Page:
Selective Disclosure by Federal Officials and the Case for an FGD (Fairer Government Disclosure) Regime
By Donna M. Nagy & Richard W. Painter
This Article addresses a problem at the intersection of securities regulation and government ethics: the selective disclosure of market-moving information, by federal officials in the executive and legislative branches, to securities investors outside the government who use that information for trading. These privileged investors, often aided by political intelligence consultants, can profit substantially from their access to knowledgeable sources inside the government. In most instances, however, neither the disclosure nor the trading violates the antifraud provisions of the federal securities laws (under which the insider trading prohibitions arise). This legally protected favoritism undermines investor confidence in the fairness and integrity of securities markets—and in government itself. Congress considered these harms in the debates leading up to the Stop Trading on Congressional Knowledge (STOCK) Act of 2012. But it wisely opted to study the role of political intelligence in financial markets before legislating further.
To address securities trading on the basis of selectively disclosed government information, this Article examines an analogous situation in the private sector that plagued individual investors until relatively recently. Selective disclosure of issuer information by corporate executives to securities analysts and professional investors had been regarded as blatantly unfair yet, in most instances, not illegal. Regulation FD, which the Securities and Exchange Commission (SEC) adopted in 2000, addressed this unfairness by looking beyond the construct of fraudulent tipping and trading under Section 10(b) of the Securities Exchange Act and Rule 10b-5 thereunder. The solution involved regulating the timing and manner of disclosures by corporate insiders, rather than the conduct of outsiders who gather and trade on the basis of those disclosures. Regulation FD embraced this approach for publicly traded companies and corporate executives have been adhering to it for more than a decade.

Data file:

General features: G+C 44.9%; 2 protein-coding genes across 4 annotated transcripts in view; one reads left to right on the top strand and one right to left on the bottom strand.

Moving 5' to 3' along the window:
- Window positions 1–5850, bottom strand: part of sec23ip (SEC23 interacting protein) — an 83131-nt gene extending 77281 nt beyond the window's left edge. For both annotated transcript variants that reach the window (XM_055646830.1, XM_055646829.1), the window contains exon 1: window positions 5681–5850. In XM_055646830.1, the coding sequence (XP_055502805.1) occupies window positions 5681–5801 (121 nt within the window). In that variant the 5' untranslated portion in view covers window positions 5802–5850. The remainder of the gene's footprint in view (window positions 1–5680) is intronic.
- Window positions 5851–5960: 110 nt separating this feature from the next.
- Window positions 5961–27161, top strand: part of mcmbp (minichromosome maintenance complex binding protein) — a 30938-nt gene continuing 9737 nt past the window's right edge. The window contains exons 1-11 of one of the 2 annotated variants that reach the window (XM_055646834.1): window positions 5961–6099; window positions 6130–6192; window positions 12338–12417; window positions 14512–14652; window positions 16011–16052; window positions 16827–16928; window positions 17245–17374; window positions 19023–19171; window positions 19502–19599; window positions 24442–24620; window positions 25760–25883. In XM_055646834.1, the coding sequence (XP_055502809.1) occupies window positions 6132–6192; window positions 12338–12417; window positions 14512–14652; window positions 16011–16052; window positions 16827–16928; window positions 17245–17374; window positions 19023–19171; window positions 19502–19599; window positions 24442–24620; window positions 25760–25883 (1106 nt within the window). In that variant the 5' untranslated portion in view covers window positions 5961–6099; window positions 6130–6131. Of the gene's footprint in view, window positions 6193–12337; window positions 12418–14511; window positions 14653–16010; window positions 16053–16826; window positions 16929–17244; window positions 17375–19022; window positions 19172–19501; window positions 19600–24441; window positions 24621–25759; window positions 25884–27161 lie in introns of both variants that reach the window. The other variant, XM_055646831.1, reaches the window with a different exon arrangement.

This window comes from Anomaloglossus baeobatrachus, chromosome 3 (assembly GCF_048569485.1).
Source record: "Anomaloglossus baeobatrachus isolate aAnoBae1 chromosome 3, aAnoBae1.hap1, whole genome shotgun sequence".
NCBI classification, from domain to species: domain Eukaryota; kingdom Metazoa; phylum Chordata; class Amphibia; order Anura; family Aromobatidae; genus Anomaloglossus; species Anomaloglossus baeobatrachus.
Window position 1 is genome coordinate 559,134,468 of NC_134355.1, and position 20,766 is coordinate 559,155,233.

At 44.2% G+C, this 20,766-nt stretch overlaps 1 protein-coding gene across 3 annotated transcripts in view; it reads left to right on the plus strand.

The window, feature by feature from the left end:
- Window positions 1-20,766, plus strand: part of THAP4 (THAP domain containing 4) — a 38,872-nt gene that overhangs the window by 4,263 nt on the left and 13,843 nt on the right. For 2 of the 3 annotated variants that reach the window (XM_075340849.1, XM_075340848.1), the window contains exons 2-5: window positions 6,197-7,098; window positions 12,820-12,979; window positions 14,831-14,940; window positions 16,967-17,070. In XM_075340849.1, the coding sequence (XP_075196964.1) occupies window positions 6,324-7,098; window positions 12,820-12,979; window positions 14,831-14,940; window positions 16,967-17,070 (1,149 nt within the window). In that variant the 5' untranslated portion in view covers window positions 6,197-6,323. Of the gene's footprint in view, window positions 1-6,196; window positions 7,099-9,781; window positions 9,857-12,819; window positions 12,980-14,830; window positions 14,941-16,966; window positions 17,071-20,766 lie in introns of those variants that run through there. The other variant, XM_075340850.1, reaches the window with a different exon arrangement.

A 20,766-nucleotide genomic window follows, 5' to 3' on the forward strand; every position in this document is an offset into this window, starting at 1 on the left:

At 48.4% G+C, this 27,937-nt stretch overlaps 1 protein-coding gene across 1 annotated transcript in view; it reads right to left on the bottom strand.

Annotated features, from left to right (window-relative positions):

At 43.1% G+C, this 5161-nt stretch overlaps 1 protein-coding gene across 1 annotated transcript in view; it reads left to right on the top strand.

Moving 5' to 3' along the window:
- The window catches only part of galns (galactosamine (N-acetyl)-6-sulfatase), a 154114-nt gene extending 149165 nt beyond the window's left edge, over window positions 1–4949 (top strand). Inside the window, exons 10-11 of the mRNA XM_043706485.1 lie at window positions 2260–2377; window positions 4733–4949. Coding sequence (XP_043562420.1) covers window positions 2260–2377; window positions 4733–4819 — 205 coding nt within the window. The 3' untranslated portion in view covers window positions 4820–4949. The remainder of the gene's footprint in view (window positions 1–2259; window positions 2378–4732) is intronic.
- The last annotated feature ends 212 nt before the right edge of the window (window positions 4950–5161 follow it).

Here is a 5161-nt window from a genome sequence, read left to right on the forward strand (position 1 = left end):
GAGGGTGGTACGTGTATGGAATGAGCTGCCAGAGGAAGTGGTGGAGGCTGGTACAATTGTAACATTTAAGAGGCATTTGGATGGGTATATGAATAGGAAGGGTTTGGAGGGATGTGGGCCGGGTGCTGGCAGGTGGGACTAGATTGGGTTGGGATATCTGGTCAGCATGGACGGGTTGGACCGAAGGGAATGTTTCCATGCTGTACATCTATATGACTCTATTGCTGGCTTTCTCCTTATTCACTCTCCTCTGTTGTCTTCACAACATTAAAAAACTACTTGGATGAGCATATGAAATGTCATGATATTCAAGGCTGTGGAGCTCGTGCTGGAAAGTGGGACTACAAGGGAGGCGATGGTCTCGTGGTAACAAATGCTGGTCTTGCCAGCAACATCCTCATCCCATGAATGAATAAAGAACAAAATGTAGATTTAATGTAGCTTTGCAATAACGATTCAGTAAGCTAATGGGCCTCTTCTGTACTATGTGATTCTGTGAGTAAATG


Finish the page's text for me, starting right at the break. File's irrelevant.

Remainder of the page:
This Article proposes an analogous FGD regime—standing for Fairer Government Disclosure—that would prompt federal agencies, as well as members of Congress and their staffs, to deploy a variety of strategies that could substantially reduce the amount of selective disclosure of nonpublic government information to persons who are likely to use it in securities trading. The Article first gathers together press reports, agency and congressional correspondence, and other materials that demonstrate the ubiquity of selective disclosure in the federal government. It then analyzes insider trading law to show that most of these instances of selective disclosure are not illegal. The Article concludes that the problem can be solved—or at least curtailed—with more effective internal controls on the federal officials who selectively disclose government information. It thus begins a discussion as to how such controls could be developed without compromising the quality and timeliness of disclosures to persons, including voters, who must have information in order to make informed decisions.
A Fearless Search for the Truth No Longer: State v. Henley and Its Destructive Impact on New Trials in the Interest of Justice
By Monica Mark